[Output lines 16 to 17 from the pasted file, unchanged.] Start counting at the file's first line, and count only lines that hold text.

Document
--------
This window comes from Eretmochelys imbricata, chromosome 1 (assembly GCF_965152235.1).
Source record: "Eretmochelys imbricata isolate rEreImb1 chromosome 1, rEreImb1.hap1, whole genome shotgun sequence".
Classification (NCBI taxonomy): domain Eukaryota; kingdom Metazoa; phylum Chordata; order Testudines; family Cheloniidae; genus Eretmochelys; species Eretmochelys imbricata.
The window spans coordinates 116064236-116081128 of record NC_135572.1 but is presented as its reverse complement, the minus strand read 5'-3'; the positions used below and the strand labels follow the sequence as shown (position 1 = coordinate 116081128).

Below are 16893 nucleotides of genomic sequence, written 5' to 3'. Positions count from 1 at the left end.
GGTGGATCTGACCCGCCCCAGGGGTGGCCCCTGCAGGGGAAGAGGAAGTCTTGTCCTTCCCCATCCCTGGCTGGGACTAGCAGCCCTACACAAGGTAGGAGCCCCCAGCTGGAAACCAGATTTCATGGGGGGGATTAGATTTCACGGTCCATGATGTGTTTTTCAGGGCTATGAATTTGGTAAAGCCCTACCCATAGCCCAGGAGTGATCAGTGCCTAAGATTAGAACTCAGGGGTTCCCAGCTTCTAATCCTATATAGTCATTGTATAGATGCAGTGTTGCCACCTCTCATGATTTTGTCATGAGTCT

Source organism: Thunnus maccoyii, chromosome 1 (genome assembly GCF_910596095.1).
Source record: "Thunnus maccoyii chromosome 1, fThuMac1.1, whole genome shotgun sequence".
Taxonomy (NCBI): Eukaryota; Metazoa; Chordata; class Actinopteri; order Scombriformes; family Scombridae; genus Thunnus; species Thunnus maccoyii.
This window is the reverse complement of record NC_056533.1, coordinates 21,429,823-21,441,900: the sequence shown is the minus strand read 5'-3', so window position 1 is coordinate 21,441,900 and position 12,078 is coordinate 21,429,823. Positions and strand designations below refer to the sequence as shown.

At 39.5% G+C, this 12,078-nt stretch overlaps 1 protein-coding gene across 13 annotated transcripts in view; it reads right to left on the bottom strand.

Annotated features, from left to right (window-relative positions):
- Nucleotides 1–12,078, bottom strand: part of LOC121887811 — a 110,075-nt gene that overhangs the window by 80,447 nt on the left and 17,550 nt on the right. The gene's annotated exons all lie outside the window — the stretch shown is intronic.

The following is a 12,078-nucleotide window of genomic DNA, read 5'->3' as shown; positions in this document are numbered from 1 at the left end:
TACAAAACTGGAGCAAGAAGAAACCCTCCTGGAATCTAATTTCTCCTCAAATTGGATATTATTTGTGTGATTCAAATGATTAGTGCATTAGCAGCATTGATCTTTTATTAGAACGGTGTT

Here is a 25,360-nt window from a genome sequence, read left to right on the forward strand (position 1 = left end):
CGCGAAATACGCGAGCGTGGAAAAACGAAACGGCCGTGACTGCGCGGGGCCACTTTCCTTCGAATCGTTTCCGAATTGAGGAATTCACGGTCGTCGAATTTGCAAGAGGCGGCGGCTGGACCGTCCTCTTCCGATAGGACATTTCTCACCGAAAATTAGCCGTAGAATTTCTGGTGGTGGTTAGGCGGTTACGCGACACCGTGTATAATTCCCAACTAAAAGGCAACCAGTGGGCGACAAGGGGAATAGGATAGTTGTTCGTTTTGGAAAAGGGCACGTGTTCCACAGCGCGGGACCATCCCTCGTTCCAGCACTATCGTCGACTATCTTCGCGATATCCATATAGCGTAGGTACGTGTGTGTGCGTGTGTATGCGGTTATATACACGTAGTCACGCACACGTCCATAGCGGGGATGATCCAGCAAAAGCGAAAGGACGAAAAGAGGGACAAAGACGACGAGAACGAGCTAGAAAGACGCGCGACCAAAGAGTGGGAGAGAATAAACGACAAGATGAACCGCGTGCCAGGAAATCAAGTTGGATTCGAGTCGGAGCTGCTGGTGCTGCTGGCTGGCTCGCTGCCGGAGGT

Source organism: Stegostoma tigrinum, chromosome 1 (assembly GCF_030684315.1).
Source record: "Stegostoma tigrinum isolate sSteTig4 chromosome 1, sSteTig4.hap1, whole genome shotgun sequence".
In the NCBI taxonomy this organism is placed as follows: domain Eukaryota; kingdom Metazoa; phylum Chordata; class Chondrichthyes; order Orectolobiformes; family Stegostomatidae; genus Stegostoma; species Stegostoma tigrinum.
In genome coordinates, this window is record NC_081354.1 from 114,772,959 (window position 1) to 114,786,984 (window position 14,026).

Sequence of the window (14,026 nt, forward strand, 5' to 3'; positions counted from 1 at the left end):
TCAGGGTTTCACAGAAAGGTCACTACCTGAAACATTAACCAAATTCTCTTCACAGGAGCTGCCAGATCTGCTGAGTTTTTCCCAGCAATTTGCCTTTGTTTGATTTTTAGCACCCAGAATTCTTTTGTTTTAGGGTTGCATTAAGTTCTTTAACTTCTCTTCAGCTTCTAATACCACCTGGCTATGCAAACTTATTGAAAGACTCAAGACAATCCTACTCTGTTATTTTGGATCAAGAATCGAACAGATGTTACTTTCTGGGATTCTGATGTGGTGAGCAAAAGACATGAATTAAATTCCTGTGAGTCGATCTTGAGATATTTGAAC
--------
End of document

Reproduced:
Here is a 25,360-nt window from a genome sequence, read left to right on the forward strand (position 1 = left end):
CGCGAAATACGCGAGCGTGGAAAAACGAAACGGCCGTGACTGCGCGGGGCCACTTTCCTTCGAATCGTTTCCGAATTGAGGAATTCACGGTCGTCGAATTTGCAAGAGGCGGCGGCTGGACCGTCCTCTTCCGATAGGACATTTCTCACCGAAAATTAGCCGTAGAATTTCTGGTGGTGGTTAGGCGGTTACGCGACACCGTGTATAATTCCCAACTAAAAGGCAACCAGTGGGCGACAAGGGGAATAGGATAGTTGTTCGTTTTGGAAAAGGGCACGTGTTCCACAGCGCGGGACCATCCCTCGTTCCAGCACTATCGTCGACTATCTTCGCGATATCCATATAGCGTAGGTACGTGTGTGTGCGTGTGTATGCGGTTATATACACGTAGTCACGCACACGTCCATAGCGGGGATGATCCAGCAAAAGCGAAAGGACGAAAAGAGGGACAAAGACGACGAGAACGAGCTAGAAAGACGCGCGACCAAAGAGTGGGAGAGAATAAACGACAAGATGAACCGCGTGCCAGGAAATCAAGTTGGATTCGAGTCGGAGCTGCTGGTGCTGCTGGCTGGCTCGCTGCCGGAGGT